Ohio has scheduled 11 executions for the next two years, with the first set for Feb. 11. The state carried out just one execution in 2014 — the fewest since 2001, according to Ohioans to Stop Executions. Because of the drug protocol used in that procedure, it went badly and prompted a federal judge to impose a de facto moratorium on executions for the balance of the year.
Thanks to former SPJ national president Kevin Smith, now with the Ohio State University’s Kiplinger Center for Public Affairs Reporting, for presenting SPJ’s concerns about the bill at two hearings. Thanks, too, to President Dana Neuts and the SPJ communications office (Jennifer Royer and Taylor Carlier) for issuing statements on the matter over the last month.
Stay tuned: The fight for transparency on this (literal) life-and-death issue is not over. It could very well be back in the headlines in February, when Ohio moves Ronald Phillips to the “Death House” in Lucasville.


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Mr. Smith goes (back) to Columbus

SPJ stalwart Kevin Smith returned to the Ohio Statehouse this week to once again present the Society’s objections to a bill that would add secrecy to Ohio’s death penalty. In addition to submitting a statement, Smith offered this round-up of the proceedings:

Former SPJ prez Kevin Smith lobbied against a "Secret Executions" bill this week. (Photo by Brittani Ray.)

Former SPJ prez Kevin Smith lobbied against a “Secret Executions” bill this week. (Photo by Brittani Ray.)

The Ohio Senate Criminal Justice Committee will hold a second and final hearing likely next week on HB663, the “Secrecy Execution Bill.” The committee heard testimony from five groups in opposition to the bill on Thursday, including SPJ, Ohio Newspaper Association, The Ohio Office of the Public Defender, the Catholic Conference of Ohio and the American Civil Liberties Union.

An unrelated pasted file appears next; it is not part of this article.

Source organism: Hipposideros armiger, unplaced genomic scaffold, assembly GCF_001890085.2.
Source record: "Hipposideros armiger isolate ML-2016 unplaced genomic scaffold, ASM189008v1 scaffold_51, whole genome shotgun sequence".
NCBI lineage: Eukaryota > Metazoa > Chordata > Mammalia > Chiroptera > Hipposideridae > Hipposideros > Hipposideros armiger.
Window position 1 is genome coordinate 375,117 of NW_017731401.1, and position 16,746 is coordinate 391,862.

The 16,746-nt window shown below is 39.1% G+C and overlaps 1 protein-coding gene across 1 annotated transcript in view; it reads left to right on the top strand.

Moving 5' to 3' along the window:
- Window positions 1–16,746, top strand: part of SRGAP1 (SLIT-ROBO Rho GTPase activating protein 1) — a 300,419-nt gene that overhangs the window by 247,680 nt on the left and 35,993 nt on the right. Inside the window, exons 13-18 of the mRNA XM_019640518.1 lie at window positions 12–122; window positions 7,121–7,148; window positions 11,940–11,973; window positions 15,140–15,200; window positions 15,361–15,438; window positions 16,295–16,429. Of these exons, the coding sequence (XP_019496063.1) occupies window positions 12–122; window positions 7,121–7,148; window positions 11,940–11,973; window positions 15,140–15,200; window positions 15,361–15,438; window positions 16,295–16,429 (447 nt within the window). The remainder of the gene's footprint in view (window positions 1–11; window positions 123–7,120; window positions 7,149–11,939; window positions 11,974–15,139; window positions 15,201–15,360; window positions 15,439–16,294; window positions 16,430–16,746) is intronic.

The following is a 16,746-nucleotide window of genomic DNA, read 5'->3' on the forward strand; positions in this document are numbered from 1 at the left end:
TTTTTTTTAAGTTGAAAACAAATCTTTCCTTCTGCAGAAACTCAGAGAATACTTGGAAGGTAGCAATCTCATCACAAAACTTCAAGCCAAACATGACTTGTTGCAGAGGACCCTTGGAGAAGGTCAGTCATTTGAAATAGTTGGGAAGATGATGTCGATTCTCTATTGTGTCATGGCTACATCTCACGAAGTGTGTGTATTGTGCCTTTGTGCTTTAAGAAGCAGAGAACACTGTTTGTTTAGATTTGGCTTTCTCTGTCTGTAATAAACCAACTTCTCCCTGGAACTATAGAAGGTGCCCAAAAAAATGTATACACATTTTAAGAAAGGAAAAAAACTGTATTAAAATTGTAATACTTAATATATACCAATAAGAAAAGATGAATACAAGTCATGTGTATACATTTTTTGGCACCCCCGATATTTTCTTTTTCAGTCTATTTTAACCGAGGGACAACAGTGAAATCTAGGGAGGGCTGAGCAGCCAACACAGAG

Testifying for SPJ was me.

I was asked several questions by the chairman, Sen. John Eklund, along with  Sen. Jim Hughes. At one point Hughes asked me what I thought would be a respectable time for releasing of the names of the pharmaceutical companies and physicians involved in the administering of the death drugs. I said, in the public’s interest, such matters should be made available immediately. A public act that creates a public record is public information upon its creation, I said.

At one point chairman Eklund took issue with social media posts I shared late Wednesday afternoon regarding the agenda. On the senate committee’s website, the agenda was conspicuously missing any title or bill reference, unlike the other two. I noted that a secrecy bill was showing greater secrecy because it was merely identified as HB663, not by title. The agenda handed out at the meeting Thursday morning had the bill title.

Eklund accused me of impugning his and the committee’s names by suggesting that they were intentionally trying to hide the work from the public. I told him that the facts before him were the facts: it appeared on the committee website at the end of the business day without reference and that was worthy of criticism. He said it was an oversight. I’ll take him at his word. In this environment of secrecy in Ohio, one expects the worst.

The bill was attacked on several fronts, from the lack of access to public information, to issues regarding medical malpractice, contract law violation and civil rights. All parties are in agreement that the federal government will find this unconstitutional on many fronts upon a first challenge.

The committee adjourned without stipulating when the next hearing would be.

Alan Johnson of the Columbus Dispatch filed this report about the Thursday hearing. Andrew Welsh-Huggins of the Associated Press, meanwhile, reported more issues with death penalty sentences in Ohio, as the Ohio Supreme Court on Wednesday voted 4-3 to overturn a 1996 death penalty conviction because of poor representation for the accused.

(Sidenote: As a longtime watcher of death penalty news — I taught an investigative reporting class dedicated to the topic a few years back and also profiled an anti-death penalty nun– I offer thanks to Johnson and Welsh-Huggins, two of just a few Ohio journalists who continue to cover Ohio’s penal system aggressively.)